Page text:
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Brett Favre, Green Bay and Losing Your Best Guy

If you haven’t been following the Brett Favre unretirement story, bless your heart. From the perspective of an HR person, it is a gut wrenching affair that I hope I never have the pleasure of dealing with. Here is the scenario from my demented HR side:

  • Your longest serving and best employee (and one of the best employees the industry has ever seen) is on contract with you.
  • He has been mulling retirement for several years.
  • He finally decides this year is it for him. You understand but you need to move on as a company.
  • Right before the busiest season of the year, your retired employee wants to come back to work for you and he wants all of his old accounts back.
  • You tell him that you’ve given them to the journeyman who replaced him in March.
  • He asks to be released from his contract so he can go work for your direct competitor.
  • You say “No, you can come back but you’re going to have to earn your accounts back.”
  • He doesn’t like that and goes to the biggest industry magazine and gives an interview saying that he doesn’t feel welcome back at his old company and that because of his years of service, he should simply be released.

What do you do as a manager?

Oh, and by the way, the stockholders are well informed of the entire situation and are closely watching your every move. No pressure.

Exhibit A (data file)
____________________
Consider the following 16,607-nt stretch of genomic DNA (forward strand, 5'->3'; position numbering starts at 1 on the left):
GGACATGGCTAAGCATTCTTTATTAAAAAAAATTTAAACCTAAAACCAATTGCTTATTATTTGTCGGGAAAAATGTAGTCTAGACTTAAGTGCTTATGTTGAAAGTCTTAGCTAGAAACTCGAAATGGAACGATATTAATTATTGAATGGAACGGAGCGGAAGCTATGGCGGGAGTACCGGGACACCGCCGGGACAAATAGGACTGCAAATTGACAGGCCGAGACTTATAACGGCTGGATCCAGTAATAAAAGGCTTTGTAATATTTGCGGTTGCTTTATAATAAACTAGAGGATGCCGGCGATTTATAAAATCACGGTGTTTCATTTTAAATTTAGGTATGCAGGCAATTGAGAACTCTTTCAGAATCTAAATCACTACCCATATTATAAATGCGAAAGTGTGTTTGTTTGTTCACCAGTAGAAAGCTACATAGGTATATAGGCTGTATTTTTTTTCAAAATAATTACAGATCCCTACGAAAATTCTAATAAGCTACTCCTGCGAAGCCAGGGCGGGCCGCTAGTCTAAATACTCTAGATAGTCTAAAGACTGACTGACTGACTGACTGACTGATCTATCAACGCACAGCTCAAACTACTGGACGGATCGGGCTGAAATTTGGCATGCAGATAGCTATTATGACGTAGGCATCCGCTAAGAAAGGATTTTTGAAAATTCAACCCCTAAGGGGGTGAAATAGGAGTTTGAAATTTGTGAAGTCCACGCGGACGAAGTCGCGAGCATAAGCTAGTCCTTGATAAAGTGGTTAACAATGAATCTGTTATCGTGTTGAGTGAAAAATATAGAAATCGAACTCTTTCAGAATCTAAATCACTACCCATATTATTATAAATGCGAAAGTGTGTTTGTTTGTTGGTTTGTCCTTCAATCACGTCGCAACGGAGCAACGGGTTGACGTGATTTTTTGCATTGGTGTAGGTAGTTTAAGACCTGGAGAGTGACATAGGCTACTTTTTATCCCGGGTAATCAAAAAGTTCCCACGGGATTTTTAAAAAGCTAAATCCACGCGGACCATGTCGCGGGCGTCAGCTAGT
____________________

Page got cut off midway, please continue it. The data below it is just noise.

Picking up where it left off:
Brett Favre is inarguably the best player on his team even at retirement age. He also has a legacy with Green Bay and the shareholder fans of Green Bay absolutely love him.

That being said, the Packers are a business and he needs to understand that it would be absolutely foolish to release him to a competitor without getting something back in return. As a contracted employee, Favre is in the inenviable spot of being subject to management’s discretion regarding him playing in the game, being traded or allowing him to be released unrestricted.

Now the Packers, to my understanding, have allowed Favre the opportunity to list teams that he would rather be traded for and they could easily get a high draft pick for Favre. And ultimately, they’d love to ship him out of their conference in order to lower the possibility they would be playing against him the next couple of years. It would be the equivalent of saying that in order to release you from the contract (which both parties mutually agreed to), you have to sign a non-compete agreement to not play in our division. I think that would be pretty reasonable.

I am glad the Packers have taken a stand even though I think they killed themselves on the PR side of this. They have to stand up for the employees and they can’t let one person (even if it is the best employee) dictate their entire operation. It has been 11 years since they have won a Superbowl and they aren’t going to do it in the next two years whether or not Favre is playing for them. If Green Bay shareholders can come to accept that, they should be able to see the logic in finding an amicable way to trade or release him without hurting themselves.

By Lance Haun

Strategy for The Starr Conspiracy. Former HR pro. Portland guy (Go Blazers!) and WSU alum (Go Cougs!). I get to write about what I want here.

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